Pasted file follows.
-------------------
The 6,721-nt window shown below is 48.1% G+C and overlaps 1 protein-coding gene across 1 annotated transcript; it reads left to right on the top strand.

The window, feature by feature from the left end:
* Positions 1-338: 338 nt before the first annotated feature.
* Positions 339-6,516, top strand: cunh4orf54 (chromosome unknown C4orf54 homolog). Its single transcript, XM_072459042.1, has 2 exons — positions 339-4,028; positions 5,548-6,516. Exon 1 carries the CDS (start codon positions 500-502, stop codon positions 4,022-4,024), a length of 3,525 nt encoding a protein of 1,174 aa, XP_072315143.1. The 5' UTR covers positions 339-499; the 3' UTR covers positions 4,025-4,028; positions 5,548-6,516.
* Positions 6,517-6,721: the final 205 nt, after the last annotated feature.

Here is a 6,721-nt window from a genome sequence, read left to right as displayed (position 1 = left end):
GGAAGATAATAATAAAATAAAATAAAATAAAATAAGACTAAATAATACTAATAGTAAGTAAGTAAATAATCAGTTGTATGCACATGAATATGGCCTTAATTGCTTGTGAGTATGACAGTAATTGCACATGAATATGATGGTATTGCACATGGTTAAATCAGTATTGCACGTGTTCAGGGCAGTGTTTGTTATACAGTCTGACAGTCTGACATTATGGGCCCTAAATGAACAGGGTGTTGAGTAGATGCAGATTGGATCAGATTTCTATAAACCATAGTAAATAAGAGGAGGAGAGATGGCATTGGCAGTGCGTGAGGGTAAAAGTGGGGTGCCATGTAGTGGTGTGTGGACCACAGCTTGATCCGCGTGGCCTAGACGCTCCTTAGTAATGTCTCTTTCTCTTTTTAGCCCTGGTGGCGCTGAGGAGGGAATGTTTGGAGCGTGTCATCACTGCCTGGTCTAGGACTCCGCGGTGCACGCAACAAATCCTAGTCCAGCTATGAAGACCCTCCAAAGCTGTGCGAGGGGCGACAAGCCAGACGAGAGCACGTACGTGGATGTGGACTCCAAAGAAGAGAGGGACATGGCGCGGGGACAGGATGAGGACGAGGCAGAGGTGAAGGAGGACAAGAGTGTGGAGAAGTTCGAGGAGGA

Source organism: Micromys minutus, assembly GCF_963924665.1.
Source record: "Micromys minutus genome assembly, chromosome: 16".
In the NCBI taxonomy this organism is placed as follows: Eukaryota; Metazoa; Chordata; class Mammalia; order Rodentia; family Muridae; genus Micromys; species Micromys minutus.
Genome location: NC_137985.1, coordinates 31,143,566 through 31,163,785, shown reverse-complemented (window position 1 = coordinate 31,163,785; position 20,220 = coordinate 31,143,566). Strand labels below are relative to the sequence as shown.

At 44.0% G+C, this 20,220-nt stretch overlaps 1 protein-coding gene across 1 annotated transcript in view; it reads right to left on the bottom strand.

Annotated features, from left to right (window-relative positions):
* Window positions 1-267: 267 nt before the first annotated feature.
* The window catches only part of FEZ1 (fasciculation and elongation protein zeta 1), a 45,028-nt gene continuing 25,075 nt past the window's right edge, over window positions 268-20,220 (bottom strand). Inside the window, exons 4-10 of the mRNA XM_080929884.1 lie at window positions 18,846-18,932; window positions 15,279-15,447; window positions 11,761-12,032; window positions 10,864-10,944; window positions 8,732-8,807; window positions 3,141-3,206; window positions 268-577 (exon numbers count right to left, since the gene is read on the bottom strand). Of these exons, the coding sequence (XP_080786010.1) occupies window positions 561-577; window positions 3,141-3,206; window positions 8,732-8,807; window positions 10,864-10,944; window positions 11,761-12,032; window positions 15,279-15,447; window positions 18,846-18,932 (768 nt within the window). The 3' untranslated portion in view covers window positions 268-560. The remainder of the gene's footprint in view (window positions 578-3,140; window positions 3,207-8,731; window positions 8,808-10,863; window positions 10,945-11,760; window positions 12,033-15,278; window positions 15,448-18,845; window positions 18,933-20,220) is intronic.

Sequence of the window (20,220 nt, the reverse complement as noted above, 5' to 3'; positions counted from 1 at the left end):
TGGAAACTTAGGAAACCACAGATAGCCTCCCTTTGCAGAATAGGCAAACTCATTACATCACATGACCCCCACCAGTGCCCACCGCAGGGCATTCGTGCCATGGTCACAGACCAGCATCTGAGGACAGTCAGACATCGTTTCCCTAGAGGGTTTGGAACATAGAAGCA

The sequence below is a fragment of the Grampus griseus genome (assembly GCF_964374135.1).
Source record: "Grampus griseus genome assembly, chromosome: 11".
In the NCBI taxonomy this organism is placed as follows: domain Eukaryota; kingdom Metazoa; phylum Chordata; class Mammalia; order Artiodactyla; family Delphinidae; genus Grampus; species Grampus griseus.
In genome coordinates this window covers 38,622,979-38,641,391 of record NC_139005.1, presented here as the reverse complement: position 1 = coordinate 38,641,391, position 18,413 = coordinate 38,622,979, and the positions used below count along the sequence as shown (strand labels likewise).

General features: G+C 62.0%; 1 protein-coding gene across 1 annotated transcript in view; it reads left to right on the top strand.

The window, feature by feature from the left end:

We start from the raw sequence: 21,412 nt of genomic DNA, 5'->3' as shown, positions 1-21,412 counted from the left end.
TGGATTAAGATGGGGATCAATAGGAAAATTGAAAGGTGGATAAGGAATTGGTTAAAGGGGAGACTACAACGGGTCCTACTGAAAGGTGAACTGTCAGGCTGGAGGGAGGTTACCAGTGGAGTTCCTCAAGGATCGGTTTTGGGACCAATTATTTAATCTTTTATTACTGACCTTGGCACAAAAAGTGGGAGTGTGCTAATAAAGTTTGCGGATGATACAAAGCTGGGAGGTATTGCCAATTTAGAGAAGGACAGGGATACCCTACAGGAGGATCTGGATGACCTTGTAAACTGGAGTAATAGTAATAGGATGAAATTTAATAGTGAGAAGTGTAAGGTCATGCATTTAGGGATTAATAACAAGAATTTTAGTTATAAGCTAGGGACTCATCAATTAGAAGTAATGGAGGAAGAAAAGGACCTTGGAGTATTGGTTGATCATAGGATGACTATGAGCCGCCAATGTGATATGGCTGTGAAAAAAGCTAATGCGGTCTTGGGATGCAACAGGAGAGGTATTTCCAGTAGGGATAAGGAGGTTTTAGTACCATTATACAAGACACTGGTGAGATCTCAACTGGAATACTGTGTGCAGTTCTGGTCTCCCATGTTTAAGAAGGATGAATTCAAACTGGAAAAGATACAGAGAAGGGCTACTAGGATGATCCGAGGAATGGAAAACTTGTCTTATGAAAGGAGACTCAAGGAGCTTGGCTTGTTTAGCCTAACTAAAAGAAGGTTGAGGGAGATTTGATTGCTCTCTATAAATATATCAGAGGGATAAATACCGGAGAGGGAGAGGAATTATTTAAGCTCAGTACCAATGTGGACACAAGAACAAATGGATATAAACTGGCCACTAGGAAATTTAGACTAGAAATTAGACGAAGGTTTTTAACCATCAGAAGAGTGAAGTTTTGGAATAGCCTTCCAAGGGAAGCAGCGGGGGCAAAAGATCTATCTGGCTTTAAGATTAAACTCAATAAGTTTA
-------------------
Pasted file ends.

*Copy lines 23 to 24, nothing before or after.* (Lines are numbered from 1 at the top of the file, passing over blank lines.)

The window, feature by feature from the left end:

We start from the raw sequence: 21,412 nt of genomic DNA, 5'->3' as shown, positions 1-21,412 counted from the left end.